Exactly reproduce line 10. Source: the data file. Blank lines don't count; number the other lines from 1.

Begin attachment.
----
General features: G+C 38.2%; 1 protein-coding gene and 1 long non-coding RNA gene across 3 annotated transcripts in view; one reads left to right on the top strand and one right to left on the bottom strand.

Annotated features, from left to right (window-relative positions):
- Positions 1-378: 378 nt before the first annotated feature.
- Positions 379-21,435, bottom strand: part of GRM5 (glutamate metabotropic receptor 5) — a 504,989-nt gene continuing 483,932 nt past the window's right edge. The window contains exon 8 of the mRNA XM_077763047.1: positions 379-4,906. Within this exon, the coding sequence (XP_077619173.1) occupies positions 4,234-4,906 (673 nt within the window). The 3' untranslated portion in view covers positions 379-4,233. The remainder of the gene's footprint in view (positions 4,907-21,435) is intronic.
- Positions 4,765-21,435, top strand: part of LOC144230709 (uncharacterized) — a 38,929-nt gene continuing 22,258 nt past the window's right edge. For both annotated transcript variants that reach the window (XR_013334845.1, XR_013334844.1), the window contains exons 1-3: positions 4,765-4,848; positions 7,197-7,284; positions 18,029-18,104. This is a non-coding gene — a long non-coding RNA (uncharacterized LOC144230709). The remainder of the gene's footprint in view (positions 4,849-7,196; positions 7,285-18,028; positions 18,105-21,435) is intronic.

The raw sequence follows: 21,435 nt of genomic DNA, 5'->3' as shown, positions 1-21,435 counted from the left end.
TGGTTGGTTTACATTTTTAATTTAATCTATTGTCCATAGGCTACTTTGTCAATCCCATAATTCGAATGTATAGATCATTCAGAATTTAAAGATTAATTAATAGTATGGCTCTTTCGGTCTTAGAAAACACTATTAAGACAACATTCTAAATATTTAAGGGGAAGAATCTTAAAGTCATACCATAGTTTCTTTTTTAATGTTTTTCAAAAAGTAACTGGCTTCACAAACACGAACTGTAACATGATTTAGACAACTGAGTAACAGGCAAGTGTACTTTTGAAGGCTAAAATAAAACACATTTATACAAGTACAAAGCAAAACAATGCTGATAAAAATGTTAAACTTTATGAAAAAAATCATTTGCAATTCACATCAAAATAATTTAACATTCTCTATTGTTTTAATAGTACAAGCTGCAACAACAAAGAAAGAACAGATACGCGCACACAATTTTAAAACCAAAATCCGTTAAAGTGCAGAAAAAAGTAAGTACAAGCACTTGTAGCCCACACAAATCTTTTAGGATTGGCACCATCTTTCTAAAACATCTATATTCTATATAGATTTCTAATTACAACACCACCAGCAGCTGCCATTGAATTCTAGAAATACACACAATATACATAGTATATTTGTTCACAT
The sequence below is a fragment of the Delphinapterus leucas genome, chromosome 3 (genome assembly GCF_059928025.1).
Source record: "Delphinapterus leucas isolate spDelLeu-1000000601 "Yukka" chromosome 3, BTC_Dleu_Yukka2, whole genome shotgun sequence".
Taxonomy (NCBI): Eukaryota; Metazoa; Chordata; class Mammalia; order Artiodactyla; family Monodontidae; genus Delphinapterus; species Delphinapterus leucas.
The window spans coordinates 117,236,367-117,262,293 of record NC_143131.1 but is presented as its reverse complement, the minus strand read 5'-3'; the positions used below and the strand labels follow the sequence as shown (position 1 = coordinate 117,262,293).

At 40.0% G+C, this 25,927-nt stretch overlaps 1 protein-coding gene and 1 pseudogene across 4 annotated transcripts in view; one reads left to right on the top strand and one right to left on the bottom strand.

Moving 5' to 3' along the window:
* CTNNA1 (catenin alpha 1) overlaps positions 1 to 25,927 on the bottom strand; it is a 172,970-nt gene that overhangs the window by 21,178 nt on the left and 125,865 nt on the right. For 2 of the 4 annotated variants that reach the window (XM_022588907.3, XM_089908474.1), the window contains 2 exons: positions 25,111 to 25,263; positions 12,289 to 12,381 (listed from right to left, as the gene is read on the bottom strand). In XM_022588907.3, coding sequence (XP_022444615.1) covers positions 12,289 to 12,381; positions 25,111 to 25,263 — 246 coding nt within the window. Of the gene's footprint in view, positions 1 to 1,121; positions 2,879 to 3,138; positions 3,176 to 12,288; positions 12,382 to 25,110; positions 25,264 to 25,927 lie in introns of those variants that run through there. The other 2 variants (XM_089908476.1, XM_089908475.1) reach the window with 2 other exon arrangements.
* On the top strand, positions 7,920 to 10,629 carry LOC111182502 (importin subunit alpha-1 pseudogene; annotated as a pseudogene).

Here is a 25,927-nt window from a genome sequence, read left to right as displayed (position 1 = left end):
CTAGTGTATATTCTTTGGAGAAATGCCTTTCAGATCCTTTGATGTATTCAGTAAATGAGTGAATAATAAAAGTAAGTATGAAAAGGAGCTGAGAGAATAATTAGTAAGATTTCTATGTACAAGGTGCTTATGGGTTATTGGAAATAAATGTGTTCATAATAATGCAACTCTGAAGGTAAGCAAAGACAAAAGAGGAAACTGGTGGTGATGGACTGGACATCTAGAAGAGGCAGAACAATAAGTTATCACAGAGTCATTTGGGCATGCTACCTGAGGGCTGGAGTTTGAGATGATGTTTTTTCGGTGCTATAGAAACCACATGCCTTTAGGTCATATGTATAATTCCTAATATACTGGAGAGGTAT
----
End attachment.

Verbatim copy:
Taxonomy (NCBI): Eukaryota; Metazoa; Chordata; class Mammalia; order Artiodactyla; family Monodontidae; genus Delphinapterus; species Delphinapterus leucas.